New findings from an OSU study contend that icebergs calving off the gargantuan ice sheet that covered North America during the last Ice Age caused methane production increases in the tropical wetlands. The news, which was greeted by yawns and lack of interest from a bored and lethargic public hungry for more reality shows featuring the morbidly obese, is actually quite groundbreaking in how it shapes our understanding of climate change, a subject you may have heard about.
By analyzing core samples from the West Antarctic Ice Sheet Divide, Rachael Rhodes, a research associate in the College of Earth, Ocean, and Atmospheric Sciences (CEOAS) at OSU, and her team were able to construct a history of the methane production that is shedding new light on what is happening, and more importantly what will happen, as a result of climate change.
“Essentially what happened was that the cold water influx altered the rainfall patterns at the middle of the globe,” said Rhodes in a press release. “The band of tropical rainfall, which includes the monsoons, shifts to the north and south through the year. Our data suggest that when the icebergs entered the North Atlantic causing exceptional cooling, the rainfall belt was condensed into the Southern Hemisphere, causing tropical wetland expansion and abrupt spikes in atmospheric methane.”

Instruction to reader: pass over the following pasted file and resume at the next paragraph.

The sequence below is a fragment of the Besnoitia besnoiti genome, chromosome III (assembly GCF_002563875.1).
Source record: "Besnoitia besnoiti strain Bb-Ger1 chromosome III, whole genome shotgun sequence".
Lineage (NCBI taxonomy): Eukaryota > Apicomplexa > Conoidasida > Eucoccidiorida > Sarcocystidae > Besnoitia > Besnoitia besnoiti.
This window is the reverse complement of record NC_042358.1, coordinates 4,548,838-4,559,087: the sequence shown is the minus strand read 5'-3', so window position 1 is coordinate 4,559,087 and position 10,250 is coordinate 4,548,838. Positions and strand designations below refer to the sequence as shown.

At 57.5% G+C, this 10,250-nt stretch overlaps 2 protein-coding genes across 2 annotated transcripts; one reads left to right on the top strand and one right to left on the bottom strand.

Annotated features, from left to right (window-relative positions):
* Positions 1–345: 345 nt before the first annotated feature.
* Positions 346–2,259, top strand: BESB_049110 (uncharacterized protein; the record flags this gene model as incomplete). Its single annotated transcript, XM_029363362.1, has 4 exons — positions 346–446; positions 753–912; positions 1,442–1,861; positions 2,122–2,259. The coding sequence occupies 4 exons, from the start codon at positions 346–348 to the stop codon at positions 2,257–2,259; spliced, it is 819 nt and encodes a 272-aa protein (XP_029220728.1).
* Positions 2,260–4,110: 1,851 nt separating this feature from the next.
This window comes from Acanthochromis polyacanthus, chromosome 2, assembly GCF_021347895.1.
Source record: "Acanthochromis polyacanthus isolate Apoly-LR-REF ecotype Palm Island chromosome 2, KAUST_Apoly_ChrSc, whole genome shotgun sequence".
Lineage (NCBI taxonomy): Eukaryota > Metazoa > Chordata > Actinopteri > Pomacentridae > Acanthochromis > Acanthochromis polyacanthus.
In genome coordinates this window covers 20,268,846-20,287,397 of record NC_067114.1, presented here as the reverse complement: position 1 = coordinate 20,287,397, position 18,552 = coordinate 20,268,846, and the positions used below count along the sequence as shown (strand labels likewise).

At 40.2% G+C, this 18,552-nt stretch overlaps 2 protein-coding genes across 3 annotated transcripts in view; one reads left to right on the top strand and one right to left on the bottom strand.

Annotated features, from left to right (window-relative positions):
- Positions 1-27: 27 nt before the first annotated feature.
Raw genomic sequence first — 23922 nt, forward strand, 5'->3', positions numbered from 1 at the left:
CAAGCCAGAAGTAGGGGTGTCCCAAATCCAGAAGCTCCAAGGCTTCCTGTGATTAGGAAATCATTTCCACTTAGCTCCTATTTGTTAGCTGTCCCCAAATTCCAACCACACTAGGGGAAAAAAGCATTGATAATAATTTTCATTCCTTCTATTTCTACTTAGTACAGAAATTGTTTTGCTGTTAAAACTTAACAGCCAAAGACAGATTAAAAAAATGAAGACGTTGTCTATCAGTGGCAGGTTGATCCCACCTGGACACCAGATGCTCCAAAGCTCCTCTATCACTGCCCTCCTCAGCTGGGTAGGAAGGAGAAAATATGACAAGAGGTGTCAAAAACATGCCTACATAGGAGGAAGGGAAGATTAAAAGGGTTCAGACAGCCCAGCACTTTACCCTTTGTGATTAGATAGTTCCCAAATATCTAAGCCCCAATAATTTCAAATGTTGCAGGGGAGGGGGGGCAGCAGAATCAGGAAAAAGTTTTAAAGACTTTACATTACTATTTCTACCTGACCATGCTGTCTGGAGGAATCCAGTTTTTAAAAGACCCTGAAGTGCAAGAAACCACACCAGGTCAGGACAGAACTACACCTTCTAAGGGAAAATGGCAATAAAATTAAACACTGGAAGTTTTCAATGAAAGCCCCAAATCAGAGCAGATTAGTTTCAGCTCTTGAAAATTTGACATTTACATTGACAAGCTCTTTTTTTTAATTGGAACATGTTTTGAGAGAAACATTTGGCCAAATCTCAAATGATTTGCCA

Rhodes and her team used a new method of analysis created in conjunction with Joe McConnell at the Desert Research Institute in Reno, Nevada.
“Using this new method, we were able to develop a nearly 60,000-year, ultra-high-resolution record of methane much more efficiently and inexpensively than in past ice core studies, while simultaneously measuring a broad range of other chemical parameters on the same small sample of ice,” said McConnell in a press release.
While this new technique and the information we’re learning from it may not sound that sexy, it is a huge leap forward in our understanding of how the planet reacts to climate change.
“This shows the link between polar areas and the tropics, and these changes can happen very rapidly. Climate models suggest only a decade passed between the iceberg intrusion and a resulting impact in the tropics,” concluded Rhodes in the press release, in words that should both fascinate and terrify.
by Sidney Reilly